0 Days Left to Support a Troper-Created Project : Personal Space (discuss)

YMMV / Mega Man Zero

  • Alternate Character Interpretation: It's implied throughout the series that Zero regains at least some of his memories. What he remembers and when he remembers it is mostly left unknown, as well as how much any of that memory influences his decisions in any given situation.
    • The game more or less spells it out that Ciel has feelings for Zero short of actually confirming it. Fans have then speculated that the final line of the series might have actually been an Anguished Declaration of Love.
    • Dr.Weil, even from the start, had pretty warped ideas of right and wrong, blaming the entire Reploid race for the crimes of the Mavericks. It's entirely possible all the suffering and destruction around him at the time (Maverick Wars, the fall of Doppler Town, the Sky Lagoon Disaster, Repliforce's rebellion, a colony drop, and a large-scale rebellion by the new generation reploids, all in his lifetime) left him severely unhinged.
  • Anticlimax Boss:
    • Elpizo from the second game. If you can avoid his six-orbs energy absorption attack, you can pretty much dodge anything else he throws at you. His second form is arguably even easier, basically being a large floating target in the middle of a large empty walled room with easy-to-dodge attacks. Compare this with the spike-laden stage that you have to traverse to get to him, as well as the Boss Rush in between. A few blows from your charged Z-Saber will destroy his second form in a matter of seconds.
    • Omega plays this straight and then subverts it. His first 2 forms, thanks to the GBA limitations, are slower and predictable than what is implied from the story. His final form, however, is The Berserker Lightning Bruiser capable of thrashing you within seconds if you're not careful.
  • Breather Boss: In the first game, Fairy Leviathan is arguably the easiest of the four Guardians. She makes up for it later, while Fefnir actually got somewhat weaker.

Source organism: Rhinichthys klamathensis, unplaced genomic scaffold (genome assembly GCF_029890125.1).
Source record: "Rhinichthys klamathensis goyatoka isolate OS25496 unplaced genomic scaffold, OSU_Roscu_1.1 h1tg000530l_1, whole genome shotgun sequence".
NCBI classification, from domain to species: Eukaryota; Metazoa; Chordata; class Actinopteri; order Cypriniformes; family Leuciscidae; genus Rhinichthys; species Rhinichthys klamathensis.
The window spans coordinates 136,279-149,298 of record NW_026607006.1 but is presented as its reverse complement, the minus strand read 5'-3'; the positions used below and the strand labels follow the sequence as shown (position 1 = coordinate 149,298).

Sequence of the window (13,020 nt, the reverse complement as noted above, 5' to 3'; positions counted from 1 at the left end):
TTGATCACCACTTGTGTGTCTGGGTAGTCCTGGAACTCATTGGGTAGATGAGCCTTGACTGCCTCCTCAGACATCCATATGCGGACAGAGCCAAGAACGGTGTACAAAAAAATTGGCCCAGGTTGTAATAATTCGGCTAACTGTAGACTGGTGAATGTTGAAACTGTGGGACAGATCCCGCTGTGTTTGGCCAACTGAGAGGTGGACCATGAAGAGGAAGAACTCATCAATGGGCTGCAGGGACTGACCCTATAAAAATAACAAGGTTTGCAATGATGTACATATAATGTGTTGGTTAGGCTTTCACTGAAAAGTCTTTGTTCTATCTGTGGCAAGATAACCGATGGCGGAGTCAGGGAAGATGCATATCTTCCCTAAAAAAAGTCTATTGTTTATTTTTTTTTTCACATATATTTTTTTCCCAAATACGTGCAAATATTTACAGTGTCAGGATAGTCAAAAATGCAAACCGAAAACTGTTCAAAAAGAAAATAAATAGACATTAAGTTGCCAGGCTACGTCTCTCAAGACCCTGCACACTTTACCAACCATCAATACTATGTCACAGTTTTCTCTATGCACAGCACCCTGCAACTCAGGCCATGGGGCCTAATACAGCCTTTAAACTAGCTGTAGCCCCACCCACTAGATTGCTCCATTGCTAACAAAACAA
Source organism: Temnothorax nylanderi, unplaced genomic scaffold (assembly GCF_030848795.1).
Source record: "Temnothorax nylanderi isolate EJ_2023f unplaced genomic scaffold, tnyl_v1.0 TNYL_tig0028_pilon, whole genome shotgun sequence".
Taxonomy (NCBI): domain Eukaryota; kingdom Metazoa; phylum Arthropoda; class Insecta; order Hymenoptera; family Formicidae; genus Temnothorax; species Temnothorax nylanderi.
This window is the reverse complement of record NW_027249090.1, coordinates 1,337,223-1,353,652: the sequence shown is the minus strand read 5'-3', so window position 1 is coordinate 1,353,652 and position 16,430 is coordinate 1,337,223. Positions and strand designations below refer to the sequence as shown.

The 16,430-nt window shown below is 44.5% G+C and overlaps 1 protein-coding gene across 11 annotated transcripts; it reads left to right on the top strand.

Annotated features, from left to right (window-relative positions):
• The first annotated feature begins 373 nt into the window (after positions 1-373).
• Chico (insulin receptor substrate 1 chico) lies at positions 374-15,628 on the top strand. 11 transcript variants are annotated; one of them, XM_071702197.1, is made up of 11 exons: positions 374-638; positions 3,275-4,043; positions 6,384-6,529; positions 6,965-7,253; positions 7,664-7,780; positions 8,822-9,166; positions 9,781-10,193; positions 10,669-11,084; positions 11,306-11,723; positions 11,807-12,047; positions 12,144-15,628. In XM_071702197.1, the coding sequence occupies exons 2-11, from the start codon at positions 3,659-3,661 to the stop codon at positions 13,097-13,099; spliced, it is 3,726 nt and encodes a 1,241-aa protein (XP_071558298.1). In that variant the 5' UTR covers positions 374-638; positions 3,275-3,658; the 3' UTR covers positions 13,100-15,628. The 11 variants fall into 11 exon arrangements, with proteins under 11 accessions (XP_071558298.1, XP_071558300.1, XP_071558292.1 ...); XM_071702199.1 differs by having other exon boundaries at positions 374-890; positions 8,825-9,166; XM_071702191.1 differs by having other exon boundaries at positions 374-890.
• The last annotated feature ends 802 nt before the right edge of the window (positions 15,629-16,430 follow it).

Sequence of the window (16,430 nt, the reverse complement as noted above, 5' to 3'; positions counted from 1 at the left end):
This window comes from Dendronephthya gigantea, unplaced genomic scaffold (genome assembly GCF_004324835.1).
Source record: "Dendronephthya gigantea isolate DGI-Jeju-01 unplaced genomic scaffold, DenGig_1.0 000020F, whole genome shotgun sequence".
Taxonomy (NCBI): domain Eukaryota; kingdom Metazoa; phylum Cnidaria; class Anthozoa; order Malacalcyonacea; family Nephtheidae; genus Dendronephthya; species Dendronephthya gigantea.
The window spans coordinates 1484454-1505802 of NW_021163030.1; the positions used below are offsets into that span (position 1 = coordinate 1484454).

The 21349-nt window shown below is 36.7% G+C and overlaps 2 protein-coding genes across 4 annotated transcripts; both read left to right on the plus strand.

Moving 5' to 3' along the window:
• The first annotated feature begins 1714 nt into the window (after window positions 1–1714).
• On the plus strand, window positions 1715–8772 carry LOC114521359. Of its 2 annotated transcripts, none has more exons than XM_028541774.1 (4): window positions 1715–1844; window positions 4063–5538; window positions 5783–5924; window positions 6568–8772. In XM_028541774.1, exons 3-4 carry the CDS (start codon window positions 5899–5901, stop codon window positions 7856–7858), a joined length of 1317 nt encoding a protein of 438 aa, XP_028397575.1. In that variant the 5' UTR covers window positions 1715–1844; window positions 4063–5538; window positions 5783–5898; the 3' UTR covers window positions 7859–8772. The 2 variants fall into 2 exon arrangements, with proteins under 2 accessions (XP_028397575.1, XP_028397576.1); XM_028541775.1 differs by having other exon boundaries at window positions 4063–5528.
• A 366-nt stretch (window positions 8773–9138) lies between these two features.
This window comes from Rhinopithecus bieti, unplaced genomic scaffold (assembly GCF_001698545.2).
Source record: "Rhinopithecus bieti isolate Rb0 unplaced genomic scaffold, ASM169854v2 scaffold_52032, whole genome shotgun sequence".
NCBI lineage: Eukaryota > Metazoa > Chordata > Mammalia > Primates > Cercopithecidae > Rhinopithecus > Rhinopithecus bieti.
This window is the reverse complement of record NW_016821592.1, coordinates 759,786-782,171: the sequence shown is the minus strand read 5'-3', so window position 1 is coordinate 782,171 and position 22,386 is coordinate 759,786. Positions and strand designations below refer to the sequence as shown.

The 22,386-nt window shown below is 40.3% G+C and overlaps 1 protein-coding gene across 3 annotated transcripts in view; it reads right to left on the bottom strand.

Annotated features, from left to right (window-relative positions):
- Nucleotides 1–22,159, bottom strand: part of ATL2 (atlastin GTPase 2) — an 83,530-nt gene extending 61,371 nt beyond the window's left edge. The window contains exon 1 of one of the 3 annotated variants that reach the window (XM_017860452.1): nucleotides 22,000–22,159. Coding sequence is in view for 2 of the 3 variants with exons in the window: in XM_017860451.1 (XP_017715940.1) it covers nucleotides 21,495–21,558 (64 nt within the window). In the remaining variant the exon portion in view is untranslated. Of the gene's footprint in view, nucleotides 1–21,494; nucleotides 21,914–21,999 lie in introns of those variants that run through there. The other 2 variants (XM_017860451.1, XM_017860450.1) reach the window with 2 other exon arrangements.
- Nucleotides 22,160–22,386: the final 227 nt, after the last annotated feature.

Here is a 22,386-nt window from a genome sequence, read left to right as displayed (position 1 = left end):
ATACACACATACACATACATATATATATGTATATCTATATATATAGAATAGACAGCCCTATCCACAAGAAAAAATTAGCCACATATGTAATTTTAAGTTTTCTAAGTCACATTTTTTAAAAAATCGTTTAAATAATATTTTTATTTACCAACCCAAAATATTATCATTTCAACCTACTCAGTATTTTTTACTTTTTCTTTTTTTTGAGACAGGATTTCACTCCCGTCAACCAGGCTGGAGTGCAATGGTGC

• Broken Base: No, really. Zero's death is still a hot debate, no matter the Jossing. And, remember that the Zero series officially ended in 2005.
    • It Was His Sled: Thanks to that long-standing argument, no one would be surprised about Zero's fate now.
    • Well, kind of. The Official Complete Works didn't really elaborate on his fate, and at best stated that he was missing in space. For a thing that would elaborate on a lot of things in the Zero mythos, it really seemed to screw up when it came to revealing Zero's fate.
  • Complete Monster: Dr. Weil is notable in being one of the most evil beings in the Mega Man series despite only appearing in a few games. Following the peaceful resolution of the Maverick Wars by the sentient superprogram, the Mother Elf, Weil decided that Reploids needed to pay for their crimes. To this end, Weil corrupted Mother Elf by turning her into the Dark Elf, and triggered the Elf Wars. Weil used the Dark Elf and her children, the Baby Elves, to control Reploids and force them to fight each other in massive battles, which resulted in the deaths of 90% of all Reploids and 60% of all humans. Defeated, exiled and transferred into a mechanical body for his crimes, Weil eventually returned one hundred years later, consumed with a thirst for vengeance directed at all life for the perceived crimes against him. Weaseling his way into becoming the supreme ruler of Neo Arcadia, Weil turns it into a dystopian hellhole. When he breaks his citizens to the point where they're desperate enough to risk escaping into the wastelands to form their own colony, Weil decides to obliterate their new home with a Kill Sat. When his Kill Sat is disabled, Weil attempts to drop it upon the colony, killing everyone in the region. Cruel, megalomaniacal and displaying an unprecedented level of sadism in the series, Weil reveled in the suffering of others and desired nothing less than to make human and reploid alike feel like their existences were living deaths.
  • Continuity Lockout: The four games are so story-heavy that they only really make sense storywise when played in order back-to-back. The DS Compilation Re-release thankfully makes this a lot easier.
  • Ensemble Dark Horse:
    • Harpuia. Also one of the most well developed characters in the franchise, which contributes to this.
    • Omega, one of the more popular villains in the Mega Man franchise. Popular enough to come back as a bonus boss and an infinity plus one artifact in Mega Man ZX.
  • Evil Is Cool: Copy X's armor would spectacularly break any Mega Man X game, essentially being X5's Falcon Armor with extra firepower and Charge Man's weapon thrown in for fun.
  • Faux Symbolism:
    • At the end of the first game, Cyber-Elf X starts projecting an image of himself in a blue robe when talking to Zero. A Cyber-Elfy halo appears above his head in this form.